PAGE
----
• SPARK GALLERY:
  • Day One
  • Day Two
  • Day Three
  • Day Four
  • Day Five
  • Rebecca Swan to replace Mary Mattingly at Spark

    Due to family reasons, US photographer Mary Mattingly has unfortunately had to withdraw from Spark 2010. Mary was due to present at 10am on Monday 9th of August, and we regret any disappointment or inconvenience this change may cause. However, Spark is very pleased to welcome noted NZ photographer Rebecca Swan, who has kindly agreed to fill this spot at short notice.

    As a commercial photographer, Swan draws on a wide range of inspiration bringing a professionalism and fine arts sensibility to each project. Her commissioned portraits focus on capturing each person’s uniqueness with beauty, dignity and grace. 

    For over 20 years Rebecca Swan has exhibited in major galleries and museums in Aotearoa New Zealand, Australia, England, Scotland and Germany. She has had 3 books published in 11 countries: ‘The Big C’ 1996, ‘Assume Nothing’ 2004 and ‘The Good Life’ 2010.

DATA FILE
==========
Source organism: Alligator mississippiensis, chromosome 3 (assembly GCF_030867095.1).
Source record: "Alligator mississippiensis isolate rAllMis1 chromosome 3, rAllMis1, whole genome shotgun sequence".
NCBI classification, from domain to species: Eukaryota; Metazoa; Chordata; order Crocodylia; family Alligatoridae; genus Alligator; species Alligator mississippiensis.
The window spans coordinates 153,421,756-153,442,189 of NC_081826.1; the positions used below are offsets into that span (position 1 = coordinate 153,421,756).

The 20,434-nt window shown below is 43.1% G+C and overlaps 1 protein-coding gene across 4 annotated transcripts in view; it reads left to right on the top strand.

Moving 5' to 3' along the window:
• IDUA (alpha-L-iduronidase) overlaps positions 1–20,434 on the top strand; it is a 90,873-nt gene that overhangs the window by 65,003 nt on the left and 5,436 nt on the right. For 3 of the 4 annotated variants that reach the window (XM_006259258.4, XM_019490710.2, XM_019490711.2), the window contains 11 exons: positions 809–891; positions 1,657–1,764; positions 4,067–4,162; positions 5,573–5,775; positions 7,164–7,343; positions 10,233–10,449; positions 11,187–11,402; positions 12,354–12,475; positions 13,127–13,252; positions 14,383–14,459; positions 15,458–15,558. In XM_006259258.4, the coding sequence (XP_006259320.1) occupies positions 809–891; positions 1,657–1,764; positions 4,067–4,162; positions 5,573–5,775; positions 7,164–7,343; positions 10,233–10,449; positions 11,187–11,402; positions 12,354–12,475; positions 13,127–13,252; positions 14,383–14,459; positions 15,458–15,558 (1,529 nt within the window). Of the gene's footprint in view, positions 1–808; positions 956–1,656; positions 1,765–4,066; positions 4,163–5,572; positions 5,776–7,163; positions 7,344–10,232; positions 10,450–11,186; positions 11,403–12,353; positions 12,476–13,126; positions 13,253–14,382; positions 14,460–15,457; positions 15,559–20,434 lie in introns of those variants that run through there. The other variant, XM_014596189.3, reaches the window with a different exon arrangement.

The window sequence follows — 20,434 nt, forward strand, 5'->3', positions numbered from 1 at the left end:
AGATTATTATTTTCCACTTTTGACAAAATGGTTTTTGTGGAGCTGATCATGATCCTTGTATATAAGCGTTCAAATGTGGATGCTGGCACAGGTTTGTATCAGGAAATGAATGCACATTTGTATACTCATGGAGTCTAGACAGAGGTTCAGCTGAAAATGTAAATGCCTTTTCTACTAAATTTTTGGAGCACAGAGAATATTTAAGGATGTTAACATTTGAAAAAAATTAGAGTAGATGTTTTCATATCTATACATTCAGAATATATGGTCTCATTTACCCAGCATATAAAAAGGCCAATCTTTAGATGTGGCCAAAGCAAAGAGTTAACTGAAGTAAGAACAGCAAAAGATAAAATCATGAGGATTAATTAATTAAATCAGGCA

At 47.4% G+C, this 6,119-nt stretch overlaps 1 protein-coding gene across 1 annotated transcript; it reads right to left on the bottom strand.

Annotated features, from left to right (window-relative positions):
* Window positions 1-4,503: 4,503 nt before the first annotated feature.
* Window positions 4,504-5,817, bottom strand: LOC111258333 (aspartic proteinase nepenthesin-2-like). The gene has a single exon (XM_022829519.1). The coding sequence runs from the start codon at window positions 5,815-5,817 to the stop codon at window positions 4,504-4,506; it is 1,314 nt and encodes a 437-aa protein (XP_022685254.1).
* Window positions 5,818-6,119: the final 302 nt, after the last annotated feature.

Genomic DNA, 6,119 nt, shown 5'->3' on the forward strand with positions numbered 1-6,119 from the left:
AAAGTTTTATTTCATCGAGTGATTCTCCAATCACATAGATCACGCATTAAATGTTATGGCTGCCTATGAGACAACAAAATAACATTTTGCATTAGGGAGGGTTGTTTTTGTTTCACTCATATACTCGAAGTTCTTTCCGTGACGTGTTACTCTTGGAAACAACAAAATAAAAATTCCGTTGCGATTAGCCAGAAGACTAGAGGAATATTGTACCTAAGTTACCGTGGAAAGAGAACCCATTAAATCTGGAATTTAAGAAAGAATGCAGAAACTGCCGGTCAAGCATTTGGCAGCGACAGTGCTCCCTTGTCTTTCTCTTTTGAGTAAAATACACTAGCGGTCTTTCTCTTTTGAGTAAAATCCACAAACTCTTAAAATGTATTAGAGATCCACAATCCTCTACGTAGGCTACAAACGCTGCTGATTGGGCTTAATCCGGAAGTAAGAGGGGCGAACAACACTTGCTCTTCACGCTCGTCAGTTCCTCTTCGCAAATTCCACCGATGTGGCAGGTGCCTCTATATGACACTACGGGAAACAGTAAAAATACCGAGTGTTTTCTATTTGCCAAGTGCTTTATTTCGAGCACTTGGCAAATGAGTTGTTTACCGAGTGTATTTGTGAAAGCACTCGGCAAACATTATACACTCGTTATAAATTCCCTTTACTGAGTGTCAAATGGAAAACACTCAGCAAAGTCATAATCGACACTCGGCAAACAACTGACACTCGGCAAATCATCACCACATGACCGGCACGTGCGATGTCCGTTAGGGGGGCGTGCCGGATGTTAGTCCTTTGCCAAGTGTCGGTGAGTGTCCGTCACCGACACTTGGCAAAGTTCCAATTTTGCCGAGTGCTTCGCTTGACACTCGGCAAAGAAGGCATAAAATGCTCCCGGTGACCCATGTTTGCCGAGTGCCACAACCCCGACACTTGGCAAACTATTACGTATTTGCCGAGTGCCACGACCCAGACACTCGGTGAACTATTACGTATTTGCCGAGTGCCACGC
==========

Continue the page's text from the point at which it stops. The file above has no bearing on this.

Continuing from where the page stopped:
For Spark, Rebecca will talk about a topic relevant to all artists:  ’Making art and money’. This will covering exhibiting (working with museums and dealer galleries), publishing, commissions and private clients.

    Visit Rebecca’s website to see examples of her work and more information.

    In a timely coincidence, Assume Nothing, a film about Swan’s work directed by Kirsty MacDonald (82 minutes) is screening at Wintec during Spark week as part of the ‘UniQ Fabulous Film Festival’, at 5:30pm in room Cg.16, on August 11th, 2010 – Youtube trailer below.

    Many of us assume that there are only two genders and that being female or male follows from the sex of our biological bodies. Focusing on the art, photography and performances of four “alternative” gender artists Assume Nothing poses the questions: “What if “male” and “female” are not the only options? How do other genders express themselves through art?” Assume Nothing takes its title from the work of renowned NZ photographer Rebecca Swan’s book “Assume Nothing” (2004), which reveals an extraordinary diversity of gender identity from the Pacific region and beyond.